Excellent+

rioja spain wine

2010 Remirez de Ganuza Fincas

2010 Fincas de Ganuza Reserva

Dark red colour. Bright cherry and raspberry flavours dominate the medium body palate. Secondary notes of vanilla, spice and tobacco leaf add to the complexity. The fruit is quite ripe and gives good texture to the wine. There is medium+ acid that creates a crisp finish. A bit more time should round things out even further as the components integrate a bit more.

Very good+

Spain Rioja wine

2008 Vina Coqueta

2008 Vina Coqueta

90% Tempranillo and 10% Graciano are co-fermented with the skins only from Viura and Malvasia grapes. This is powerful wine showing black cherry, coffee and hints of vanilla. Modern in style, it is complex and full. From the Coqueta Vineyard whose vines average 47 years in age.

Very good+

rioja spain wine

2008 Reserva

2008 Remirez de Ganuza Reserva

This was the powerhouse of the tasting and what a beauty it was! Blackberry, black currant, raspberry combine with earth and cedar to create a rich, textured, complex and powerful wine. Still tannic, with medium+ acidity, this wine will continue to develop for another 2 decades, based upon older vintages we have tasted. The 2 years in French oak barrels are well matched by the fruit leaving an impression of terrific balance. This wine is bold and brawny, full bodied and will offer plenty to the intellect as well as to the senses as it is so complex while being forward and powerful. Can stand with the very best of the region and the country, it was a  highlight of the trip!

Excellent+

6 Comments

  1. pamela@enobytes.org'

    I’ve not had Remirez de Ganuza but I’m certainly a Rioja fan! I’ll seek them out…can’t wait to try them.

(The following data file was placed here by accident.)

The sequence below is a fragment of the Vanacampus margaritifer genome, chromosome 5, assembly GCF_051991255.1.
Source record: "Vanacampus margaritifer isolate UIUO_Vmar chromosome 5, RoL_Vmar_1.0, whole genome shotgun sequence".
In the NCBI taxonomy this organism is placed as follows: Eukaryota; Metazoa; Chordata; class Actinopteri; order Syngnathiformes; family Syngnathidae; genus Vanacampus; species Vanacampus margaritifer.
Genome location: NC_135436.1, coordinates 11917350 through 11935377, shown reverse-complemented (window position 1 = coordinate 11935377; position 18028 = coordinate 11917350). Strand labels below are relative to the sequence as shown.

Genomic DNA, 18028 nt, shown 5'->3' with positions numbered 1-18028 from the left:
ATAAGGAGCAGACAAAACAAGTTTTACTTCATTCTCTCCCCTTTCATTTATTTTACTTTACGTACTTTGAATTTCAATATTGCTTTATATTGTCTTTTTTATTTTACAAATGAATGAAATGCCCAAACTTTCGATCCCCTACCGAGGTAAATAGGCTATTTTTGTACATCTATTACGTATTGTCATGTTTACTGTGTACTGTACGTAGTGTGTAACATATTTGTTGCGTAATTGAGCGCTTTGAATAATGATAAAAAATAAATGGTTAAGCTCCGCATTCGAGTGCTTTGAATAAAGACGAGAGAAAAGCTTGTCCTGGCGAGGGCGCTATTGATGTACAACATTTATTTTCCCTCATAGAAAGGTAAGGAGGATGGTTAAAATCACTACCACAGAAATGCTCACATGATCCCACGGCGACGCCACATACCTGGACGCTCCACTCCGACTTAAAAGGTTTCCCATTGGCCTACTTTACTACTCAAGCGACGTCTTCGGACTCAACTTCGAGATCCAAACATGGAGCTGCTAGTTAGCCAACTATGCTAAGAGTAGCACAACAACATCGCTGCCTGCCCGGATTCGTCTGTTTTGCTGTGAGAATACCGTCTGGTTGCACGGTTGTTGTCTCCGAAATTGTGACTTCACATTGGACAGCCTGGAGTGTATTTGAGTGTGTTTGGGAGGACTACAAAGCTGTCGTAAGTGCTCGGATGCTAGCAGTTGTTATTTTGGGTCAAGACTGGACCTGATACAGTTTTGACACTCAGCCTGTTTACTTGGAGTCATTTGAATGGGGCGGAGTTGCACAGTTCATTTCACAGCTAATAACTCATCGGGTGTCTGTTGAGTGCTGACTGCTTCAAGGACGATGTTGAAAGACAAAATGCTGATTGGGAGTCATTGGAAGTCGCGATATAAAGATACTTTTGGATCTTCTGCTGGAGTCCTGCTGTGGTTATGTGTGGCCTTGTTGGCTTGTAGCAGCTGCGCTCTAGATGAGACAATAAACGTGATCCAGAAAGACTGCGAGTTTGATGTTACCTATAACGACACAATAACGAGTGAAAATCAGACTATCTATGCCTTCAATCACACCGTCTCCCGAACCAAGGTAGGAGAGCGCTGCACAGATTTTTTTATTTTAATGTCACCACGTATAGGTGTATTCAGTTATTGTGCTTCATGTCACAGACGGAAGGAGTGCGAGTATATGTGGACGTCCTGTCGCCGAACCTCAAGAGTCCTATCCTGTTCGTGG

Post a Reply
    • If you are a Rioja fan, they are an absolute must!

      Post a Reply
  2. Robin@Crushedgrapechronicles.com'

    2 things I find fascinating about this: First the trimming of the bunches into the shoulders for higher end wines and tips for others, really has me wanting to do research on that. I wonder if as you approach harvest, if winemakers would be able to see a difference in grapes from the tip of the bunch as opposed to ones on the shoulder. It seems to make sense the way he describes it. Second, the staff at the sorting tables, are dressed with hats and masks and gloves, which is so different than what I am used to seeing at sorting tables in small California wineries. Is the protective gear meant to protect the grapes, the staff or both? Perhaps yeasts and dusts could be harmful to the workers in large quantities? And on the other hand, you don’t want to disrupt the native yeast which might be on the grapes. This is really interesting. And the wines sound like they were amazing.

    Post a Reply
    • Amazing observations Robin. For the trimming, we had never seen or heard of this before. Whether or not it works is hard to say other than his wines are excellent (and we appreciate that he is constantly looking to perfect his winemaking). As for the coats/masks, he believes in absolute cleanliness and nothing altering the process so yes, more about the grapes and keeping them in their absolute natural state after being brought in. If you do come across either of these things being used elsewhere, we’d love to hear about it. And definitely try these wines, you won’t be disappointed!

      Post a Reply
    • Thanks Lori…we highly recommend a trip to Northern Spain. So many great wineries (including this one), fantastic food and beautiful scenery!

      Post a Reply

Leave a Reply

Share This